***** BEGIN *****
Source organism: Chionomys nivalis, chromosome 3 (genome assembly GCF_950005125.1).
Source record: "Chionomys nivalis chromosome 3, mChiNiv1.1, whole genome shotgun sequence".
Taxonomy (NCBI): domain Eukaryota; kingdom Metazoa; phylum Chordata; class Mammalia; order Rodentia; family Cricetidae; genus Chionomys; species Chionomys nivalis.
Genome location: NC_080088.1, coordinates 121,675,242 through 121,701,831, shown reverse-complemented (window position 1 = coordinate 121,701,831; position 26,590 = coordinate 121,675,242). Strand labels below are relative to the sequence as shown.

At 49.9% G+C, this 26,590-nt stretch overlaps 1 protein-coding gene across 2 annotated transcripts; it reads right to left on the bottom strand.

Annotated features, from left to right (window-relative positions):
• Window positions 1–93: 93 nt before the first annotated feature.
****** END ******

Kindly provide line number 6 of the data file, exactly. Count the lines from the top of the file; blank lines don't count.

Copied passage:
Annotated features, from left to right (window-relative positions):